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Moving from a Monolithic to a Microservices Architecture

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Arguing for a move from a monolith to microservices the only value business stakeholders care about is reducing cost. This shift in architecture will not increase or protect revenue and neither scaling nor distribution are good reasons that will convince the business, Ian Cooper claimed in his presentation at this year’s Microservices Conference in London giving some guidelines moving from a monolith to a microservices architecture. The reason cost can be reduced is that developers can be more productive working in smaller and less complex contexts.

Cooper, founder of the London .NET user group, notes that business capabilities are often mentioned together with microservices but that very few have a clear definition of the concept. For him a business capability is essentially the function a business provides to its customers that gives them some form of value, one example being an insurance company selling insurances. Business capabilities are quite stable but also at a rather high level, Cooper therefore transform them into bounded contexts, (a concept from DDD), to make them more concrete.

In a monolith multiple bounded contexts exists but they share resources like domain objects and database schemas. This creates dependencies between all parts; when one is changed it may have a ripple effect to other parts which means everything has to be built and deployed together. Moving to a microservices environment all that is needed is breaking this up into separate bounded contexts. Although straightforward Cooper notes that it’s not a trivial operation.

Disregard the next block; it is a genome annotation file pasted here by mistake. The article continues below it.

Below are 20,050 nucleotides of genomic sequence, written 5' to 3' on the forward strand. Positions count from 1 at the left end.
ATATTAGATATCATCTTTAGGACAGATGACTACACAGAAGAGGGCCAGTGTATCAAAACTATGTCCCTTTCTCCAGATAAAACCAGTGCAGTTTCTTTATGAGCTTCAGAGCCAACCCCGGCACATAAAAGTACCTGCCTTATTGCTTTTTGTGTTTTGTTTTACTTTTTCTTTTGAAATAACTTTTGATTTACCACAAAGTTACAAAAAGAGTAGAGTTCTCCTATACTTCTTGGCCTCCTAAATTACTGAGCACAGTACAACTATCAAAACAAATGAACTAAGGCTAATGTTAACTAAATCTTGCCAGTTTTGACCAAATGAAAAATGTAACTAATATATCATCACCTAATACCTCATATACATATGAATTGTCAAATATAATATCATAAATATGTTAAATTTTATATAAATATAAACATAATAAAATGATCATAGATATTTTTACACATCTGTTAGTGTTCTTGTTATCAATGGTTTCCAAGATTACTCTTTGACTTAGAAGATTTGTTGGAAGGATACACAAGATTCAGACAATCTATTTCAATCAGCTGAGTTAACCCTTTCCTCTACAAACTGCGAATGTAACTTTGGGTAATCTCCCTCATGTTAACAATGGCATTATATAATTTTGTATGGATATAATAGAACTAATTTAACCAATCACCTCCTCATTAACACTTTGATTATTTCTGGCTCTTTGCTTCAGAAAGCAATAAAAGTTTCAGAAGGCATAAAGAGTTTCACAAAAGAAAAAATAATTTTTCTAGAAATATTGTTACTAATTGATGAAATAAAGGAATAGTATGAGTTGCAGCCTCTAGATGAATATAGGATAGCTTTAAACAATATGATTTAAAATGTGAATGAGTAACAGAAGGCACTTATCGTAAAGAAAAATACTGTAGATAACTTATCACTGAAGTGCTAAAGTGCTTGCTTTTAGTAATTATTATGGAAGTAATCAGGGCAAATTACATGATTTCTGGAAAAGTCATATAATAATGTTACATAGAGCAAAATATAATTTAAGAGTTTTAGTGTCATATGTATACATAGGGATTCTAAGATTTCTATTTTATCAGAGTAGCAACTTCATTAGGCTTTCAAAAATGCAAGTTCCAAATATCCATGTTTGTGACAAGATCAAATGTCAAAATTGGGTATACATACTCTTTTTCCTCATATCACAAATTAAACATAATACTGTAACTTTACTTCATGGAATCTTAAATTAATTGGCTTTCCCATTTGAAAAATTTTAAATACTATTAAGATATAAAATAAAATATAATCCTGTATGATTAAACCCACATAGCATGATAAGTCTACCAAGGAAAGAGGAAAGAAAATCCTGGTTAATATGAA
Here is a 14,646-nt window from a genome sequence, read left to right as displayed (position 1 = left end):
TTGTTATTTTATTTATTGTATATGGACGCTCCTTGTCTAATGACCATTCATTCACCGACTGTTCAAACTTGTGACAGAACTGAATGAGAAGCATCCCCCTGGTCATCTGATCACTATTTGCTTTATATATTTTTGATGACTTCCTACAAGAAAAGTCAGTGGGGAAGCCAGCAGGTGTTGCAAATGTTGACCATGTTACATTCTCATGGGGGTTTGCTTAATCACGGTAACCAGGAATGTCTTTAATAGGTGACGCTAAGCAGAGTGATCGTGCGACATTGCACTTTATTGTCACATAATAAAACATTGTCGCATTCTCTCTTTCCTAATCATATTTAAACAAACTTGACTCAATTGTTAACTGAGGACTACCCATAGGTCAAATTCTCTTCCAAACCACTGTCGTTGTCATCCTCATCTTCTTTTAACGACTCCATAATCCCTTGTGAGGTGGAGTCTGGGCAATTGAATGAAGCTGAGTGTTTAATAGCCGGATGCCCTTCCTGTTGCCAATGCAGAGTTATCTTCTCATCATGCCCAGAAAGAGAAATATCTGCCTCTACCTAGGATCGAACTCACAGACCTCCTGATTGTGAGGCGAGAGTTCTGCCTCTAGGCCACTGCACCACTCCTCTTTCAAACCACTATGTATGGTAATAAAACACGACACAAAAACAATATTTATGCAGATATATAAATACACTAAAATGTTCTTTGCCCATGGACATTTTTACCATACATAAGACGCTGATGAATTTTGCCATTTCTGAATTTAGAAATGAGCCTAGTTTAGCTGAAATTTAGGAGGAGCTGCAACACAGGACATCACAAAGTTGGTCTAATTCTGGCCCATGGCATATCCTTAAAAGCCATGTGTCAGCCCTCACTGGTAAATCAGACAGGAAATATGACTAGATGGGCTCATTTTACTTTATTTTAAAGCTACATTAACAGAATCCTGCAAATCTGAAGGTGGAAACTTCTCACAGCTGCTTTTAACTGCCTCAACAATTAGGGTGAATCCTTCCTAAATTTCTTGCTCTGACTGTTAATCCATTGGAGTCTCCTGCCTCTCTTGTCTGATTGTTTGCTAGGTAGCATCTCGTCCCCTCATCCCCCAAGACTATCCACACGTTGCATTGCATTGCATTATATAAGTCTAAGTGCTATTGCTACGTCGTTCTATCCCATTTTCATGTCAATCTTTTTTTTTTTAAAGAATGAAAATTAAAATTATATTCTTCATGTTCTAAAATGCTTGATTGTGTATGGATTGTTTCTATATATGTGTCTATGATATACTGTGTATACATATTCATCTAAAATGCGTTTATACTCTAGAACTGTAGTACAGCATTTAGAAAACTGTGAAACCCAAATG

One approach for moving from a monolith to a microservices architecture Cooper describes is a complete rewrite but for him this is also a move from an agile to a waterfall world since the replacement usually have to be functional complete and is not shippable until it matches the existing system. This means going dark without feedback for a long period of time as all learning will come at the end. This type of projects tend to be closed due to failing in delivering any business value for a long time.

Cooper instead recommends finding the features where the most value for the business lies, i.e. features that create a market differentiation or that are mission critical, maybe also changing rapidly. He then replaces them one by one with new code which allows him to replace functionality in a bounded context with new one until all the old code in the context is dead and may be removed. Eventually a point is reached where all functionality needed has been replaced. Advantages he sees with this approach are that it enables a project to stay agile and manage risk using incremental re-architecture and delivering early and often.

Next year’s Microservices Conference in London is scheduled for November 7-8 2016.

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